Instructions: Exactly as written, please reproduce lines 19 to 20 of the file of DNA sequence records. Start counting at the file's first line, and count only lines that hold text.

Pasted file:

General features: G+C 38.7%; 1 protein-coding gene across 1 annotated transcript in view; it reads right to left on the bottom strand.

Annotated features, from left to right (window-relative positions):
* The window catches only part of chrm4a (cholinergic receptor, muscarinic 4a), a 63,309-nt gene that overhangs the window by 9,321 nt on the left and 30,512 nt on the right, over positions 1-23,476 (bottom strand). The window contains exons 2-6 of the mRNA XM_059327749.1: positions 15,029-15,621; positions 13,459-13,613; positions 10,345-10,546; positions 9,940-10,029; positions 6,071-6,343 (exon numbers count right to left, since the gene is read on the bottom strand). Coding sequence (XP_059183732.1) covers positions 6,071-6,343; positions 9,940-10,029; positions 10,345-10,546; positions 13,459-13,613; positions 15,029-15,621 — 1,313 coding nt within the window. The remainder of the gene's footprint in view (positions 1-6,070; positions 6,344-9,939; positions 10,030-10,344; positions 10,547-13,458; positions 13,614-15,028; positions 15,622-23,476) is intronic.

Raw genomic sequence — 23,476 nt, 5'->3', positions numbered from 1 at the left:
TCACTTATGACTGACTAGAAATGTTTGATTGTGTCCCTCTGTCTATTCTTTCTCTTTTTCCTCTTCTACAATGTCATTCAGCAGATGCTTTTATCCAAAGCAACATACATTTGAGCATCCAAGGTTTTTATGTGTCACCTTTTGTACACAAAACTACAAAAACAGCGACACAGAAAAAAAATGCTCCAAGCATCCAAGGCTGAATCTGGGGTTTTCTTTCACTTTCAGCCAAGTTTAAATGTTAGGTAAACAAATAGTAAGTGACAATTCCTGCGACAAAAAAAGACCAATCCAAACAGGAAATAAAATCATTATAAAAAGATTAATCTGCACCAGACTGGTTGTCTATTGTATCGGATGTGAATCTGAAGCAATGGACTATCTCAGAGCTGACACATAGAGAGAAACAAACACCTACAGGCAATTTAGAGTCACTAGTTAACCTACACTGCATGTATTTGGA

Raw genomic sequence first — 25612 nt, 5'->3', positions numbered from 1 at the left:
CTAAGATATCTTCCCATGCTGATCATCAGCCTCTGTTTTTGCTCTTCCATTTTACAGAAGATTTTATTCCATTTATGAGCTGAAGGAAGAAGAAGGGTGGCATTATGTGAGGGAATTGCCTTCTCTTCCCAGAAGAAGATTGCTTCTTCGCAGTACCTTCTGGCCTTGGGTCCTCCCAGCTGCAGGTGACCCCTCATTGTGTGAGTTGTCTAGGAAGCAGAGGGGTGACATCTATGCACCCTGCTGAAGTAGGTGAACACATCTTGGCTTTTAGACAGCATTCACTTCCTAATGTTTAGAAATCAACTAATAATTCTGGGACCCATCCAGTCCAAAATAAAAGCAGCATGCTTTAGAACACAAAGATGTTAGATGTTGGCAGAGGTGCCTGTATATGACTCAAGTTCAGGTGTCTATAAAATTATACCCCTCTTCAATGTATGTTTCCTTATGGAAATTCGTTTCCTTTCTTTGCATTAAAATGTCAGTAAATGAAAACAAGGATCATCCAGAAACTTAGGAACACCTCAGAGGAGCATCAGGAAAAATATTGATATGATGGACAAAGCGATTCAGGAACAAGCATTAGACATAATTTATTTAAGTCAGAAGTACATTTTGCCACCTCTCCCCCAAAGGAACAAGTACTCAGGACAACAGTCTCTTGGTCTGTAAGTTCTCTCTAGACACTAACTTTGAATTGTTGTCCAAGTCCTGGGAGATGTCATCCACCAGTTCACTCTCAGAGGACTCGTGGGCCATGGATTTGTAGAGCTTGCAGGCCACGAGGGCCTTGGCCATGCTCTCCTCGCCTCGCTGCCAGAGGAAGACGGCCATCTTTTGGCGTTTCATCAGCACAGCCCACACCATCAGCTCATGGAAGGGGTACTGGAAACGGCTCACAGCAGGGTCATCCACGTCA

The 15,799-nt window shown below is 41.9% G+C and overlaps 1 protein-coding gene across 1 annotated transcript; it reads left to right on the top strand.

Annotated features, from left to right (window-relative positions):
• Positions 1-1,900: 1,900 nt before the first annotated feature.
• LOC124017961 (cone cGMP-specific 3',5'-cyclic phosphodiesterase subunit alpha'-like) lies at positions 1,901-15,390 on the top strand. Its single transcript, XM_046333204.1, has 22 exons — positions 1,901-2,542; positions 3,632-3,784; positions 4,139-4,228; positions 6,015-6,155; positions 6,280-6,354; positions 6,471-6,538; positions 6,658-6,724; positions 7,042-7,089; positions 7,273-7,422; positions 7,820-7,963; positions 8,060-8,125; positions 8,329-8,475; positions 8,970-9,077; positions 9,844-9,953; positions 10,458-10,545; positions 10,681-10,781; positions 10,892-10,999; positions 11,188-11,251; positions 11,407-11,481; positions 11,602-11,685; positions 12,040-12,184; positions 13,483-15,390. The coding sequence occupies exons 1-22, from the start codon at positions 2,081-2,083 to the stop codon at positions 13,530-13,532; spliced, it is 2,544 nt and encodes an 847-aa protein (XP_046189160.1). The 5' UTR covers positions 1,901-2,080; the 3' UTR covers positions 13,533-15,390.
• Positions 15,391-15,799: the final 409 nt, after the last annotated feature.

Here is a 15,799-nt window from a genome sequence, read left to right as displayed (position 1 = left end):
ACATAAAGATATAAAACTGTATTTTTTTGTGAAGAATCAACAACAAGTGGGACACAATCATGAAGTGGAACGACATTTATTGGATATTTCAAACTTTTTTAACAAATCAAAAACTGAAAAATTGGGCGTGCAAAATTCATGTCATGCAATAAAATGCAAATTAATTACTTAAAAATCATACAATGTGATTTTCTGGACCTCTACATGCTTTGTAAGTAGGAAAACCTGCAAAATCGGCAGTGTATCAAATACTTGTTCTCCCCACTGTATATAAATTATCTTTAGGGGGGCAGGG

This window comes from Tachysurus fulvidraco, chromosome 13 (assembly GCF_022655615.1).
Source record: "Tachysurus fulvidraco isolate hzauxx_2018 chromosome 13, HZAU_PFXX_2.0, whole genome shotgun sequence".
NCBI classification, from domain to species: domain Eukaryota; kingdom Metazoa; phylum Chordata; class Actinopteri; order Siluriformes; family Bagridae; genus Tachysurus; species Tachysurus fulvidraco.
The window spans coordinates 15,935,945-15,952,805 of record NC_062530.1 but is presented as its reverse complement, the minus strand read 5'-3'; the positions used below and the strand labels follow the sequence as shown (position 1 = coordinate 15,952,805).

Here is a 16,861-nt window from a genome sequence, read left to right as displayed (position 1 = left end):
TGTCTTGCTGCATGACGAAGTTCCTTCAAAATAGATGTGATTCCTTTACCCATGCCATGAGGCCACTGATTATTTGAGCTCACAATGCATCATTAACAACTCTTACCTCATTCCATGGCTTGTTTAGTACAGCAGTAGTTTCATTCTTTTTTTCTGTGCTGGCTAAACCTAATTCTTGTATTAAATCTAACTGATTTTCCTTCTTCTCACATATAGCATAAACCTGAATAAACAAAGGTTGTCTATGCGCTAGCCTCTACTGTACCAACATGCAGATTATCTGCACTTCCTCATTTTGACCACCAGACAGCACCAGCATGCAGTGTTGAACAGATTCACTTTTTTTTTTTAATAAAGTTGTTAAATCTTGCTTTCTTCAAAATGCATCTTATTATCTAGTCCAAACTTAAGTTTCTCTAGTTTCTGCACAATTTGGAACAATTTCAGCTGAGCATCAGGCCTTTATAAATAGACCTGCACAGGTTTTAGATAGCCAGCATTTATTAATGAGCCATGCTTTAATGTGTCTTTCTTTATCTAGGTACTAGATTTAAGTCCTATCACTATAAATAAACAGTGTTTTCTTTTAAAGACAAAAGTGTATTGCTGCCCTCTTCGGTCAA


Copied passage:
Here is a 16,861-nt window from a genome sequence, read left to right as displayed (position 1 = left end):
TGTCTTGCTGCATGACGAAGTTCCTTCAAAATAGATGTGATTCCTTTACCCATGCCATGAGGCCACTGATTATTTGAGCTCACAATGCATCATTAACAACTCTTACCTCATTCCATGGCTTGTTTAGTACAGCAGTAGTTTCATTCTTTTTTTCTGTGCTGGCTAAACCTAATTCTTGTATTAAATCTAACTGATTTTCCTTCTTCTCACATATAGCATAAACCTGAATAAACAAAGGTTGTCTATGCGCTAGCCTCTACTGTACCAACATGCAGATTATCTGCACTTCCTCATTTTGACCACCAGACAGCACCAGCATGCAGTGTTGAACAGATTCACTTTTTTTTTTTAATAAAGTTGTTAAATCTTGCTTTCTTCAAAATGCATCTTATTATCTAGTCCAAACTTAAGTTTCTCTAGTTTCTGCACAATTTGGAACAATTTCAGCTGAGCATCAGGCCTTTATAAATAGACCTGCACAGGTTTTAGATAGCCAGCATTTATTAATGAGCCATGCTTTAATGTGTCTTTCTTTATCTAGGTACTAGATTTAAGTCCTATCACTATAAATAAACAGTGTTTTCTTTTAAAGACAAAAGTGTATTGCTGCCCTCTTCGGTCAA